Along the same lines, I recently heard some research that completely stunned me: people who win the lottery are generally no happier a year after they win – and people who become paraplegic are generally no *less* happy a year after their accident. So look at the people you know. The people who constantly bitched about life years ago are, by golly, still bitching now, right? And I'll bet the people with positive outlooks haven't changed much either. So guess who I choose to associate with?

Slogans have their limits, of course – I wouldn't try to tell someone who has just experienced a tragedy, for example, that nothing ever goes wrong. But for the most part, I feel that learning to accept things, overcome them, or let them point me in a new direction has a lot to do with why I am a pretty happy guy most of the time. Because in my world, nothing ever goes wrong. What do you folks think?

Wednesday, July 13, 2011

Someone stole my idea! No they didn't.

I just saw an interesting quote on Twitter today that stuck with me. It comes from Thomas Jefferson:

"An idea shared is still in your possession"

This reminded me of an interview I did a couple of years ago for Careerbuilder.com. They asked me and a panel of other experts what to do when a co-worker steals your idea. My answer made them practically choke on their lunch: congratulate them and encourage them to keep doing it!

Some people view ideas as a zero-sum game: the more they are shared, the less they benefit. If you are selling, say, the plans for building the Space Shuttle, this might even be correct. But for me, and for most people, it is the exact opposite. You *want* people to steal - in other words, spread - your ideas. And the more they do it, the merrier.

In my case, the more freely my ideas get spread around, the more profitable I am. In fact, since I tend to write books on just about everything I do, any chucklehead can go to Barnes and Noble, plunk down $20, and pick my brains clean. They can - and often do - create training programs around my content without my ever seeing another nickel. And I actually like it that way.

There are two reasons for this. First, who do you think hires me to speak, train, or license my content? Right. People who buy my books and watch my presentations. None of this good stuff would ever happen if they didn't (a) find me and (b) benefit from what they hear. So I always take my very best content and leave it all on the field. I even set up a YouTube channel with almost an hour of free content for people (right here).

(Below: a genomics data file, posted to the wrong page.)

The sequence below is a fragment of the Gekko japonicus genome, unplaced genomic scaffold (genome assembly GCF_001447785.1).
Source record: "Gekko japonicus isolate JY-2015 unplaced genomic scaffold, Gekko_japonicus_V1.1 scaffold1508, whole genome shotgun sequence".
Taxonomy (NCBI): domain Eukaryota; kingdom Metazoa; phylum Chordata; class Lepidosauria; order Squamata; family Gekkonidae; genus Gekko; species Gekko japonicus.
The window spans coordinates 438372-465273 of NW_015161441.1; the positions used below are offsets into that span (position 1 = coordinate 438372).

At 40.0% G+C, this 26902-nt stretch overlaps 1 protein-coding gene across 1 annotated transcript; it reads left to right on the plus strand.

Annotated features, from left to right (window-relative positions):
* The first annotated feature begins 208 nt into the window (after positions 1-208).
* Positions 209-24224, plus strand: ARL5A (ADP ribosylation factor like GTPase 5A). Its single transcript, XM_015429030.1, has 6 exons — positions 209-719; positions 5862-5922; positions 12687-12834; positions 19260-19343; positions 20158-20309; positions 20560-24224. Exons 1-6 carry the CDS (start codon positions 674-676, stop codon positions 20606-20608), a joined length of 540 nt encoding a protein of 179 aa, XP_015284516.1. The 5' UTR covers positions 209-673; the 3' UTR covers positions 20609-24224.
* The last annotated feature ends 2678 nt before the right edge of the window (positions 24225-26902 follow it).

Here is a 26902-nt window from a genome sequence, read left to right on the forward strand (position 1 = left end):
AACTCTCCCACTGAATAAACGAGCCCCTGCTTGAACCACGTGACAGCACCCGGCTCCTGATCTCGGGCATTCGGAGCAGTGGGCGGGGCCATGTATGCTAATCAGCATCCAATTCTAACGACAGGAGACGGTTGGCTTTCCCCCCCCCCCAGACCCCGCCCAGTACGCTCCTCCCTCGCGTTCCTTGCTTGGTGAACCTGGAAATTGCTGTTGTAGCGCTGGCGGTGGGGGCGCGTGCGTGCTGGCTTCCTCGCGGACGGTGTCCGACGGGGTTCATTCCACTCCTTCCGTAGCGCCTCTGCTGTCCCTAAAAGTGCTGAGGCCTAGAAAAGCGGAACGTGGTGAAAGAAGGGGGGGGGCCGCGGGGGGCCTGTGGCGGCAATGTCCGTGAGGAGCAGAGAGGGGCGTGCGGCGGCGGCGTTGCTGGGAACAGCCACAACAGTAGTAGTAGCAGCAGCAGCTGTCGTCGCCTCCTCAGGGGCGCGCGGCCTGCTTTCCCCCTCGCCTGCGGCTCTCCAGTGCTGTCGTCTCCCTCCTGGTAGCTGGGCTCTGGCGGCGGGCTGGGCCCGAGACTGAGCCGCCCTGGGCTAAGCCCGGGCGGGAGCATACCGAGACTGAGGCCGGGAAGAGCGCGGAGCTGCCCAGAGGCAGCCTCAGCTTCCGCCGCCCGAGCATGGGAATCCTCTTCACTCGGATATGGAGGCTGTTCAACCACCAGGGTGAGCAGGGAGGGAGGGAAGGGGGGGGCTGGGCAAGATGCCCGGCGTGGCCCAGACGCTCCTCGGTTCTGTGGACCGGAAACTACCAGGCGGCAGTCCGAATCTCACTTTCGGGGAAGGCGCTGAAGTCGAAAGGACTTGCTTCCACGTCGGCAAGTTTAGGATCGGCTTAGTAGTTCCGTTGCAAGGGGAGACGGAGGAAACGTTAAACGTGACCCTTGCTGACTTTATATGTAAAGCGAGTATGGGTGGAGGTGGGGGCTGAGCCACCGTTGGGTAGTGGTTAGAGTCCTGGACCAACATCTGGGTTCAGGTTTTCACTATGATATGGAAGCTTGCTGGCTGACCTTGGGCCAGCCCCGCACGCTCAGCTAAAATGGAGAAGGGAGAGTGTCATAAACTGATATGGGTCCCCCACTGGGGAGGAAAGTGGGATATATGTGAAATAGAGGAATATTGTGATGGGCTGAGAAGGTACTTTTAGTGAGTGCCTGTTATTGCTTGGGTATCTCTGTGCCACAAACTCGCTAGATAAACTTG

But the second reason is perhaps even more important. Suppose I started the Gallagher Communication Skills Academy, with lots of promises about how successful you'll be, and offered bupkis until you were a paying customer. Or worse, held back my best stuff until you paid to join my "platinum circle." How many customers would I have? Years ago, lots of people sold this way. Nowadays, drowning in a world of free information on demand, it would be about as effective as drinking poison.

Same thing is true at your workplace. In a 35-year-plus career, I have never had a single idea "stolen" by my definition. I don't know about you, but I want my ideas discussed by as many others as possible, and people can take all the credit for them they want. So if someone goes to the boss first with something you've talked about, I really do think you should congratulate them! They are taking your ideas to higher places, and you want to encourage more of that. Spreading ideas far and wide - and cheering on those who do it - will almost always get you further than hoarding information.

Should you ever worry about people stealing your ideas? Sure, maybe, if they are the top-secret design to your next product or some such. But for the rest of us, I'd say let people steal away!

Thursday, June 30, 2011

How to shut down an argument - instantly

How would you like to banish 80% of the arguments in your life?

I am about to teach you a simple but powerful technique that will do exactly that. Something that almost no one ever does – but once you try it, you will find it positively liberating.

Picture someone criticizing you about something. Anything. Is there even the slightest shred of truth to what they are saying? Good! Now, here is what I want you to do: "lean in" to what they are saying, and acknowledge their criticism with as much gusto as possible.

Repeat after me: Wow. You're right, I really *am* that way. It's terrible. This must completely frustrate the heck out of you ... you get the idea.

This feels like bungee jumping naked off a bridge for most of us. We all have very strong survival instincts to lean away from criticism and defend ourselves. Which almost always makes the other person react with more anger. But when you lean in, something amazing happens. You short-circuit the other person's natural fight-or-flight reflex, and suddenly you are both talking rationally.

Here is an example: I train lots of hospitality professionals, and I often have them role-play the following scenario. A guest comes in to your hotel at 2 AM with a guaranteed reservation. You just gave away the last room. Now, the best you can do for them tonight is a room at the Dumpy Inn, 20 miles away.

At first, most people walk right into my trap: they are timid, euphemistic, and try their best to sugar coat the situation. They won't even mention the name Dumpy Inn. And it never works: the other person always reacts with rage and righteous indignation.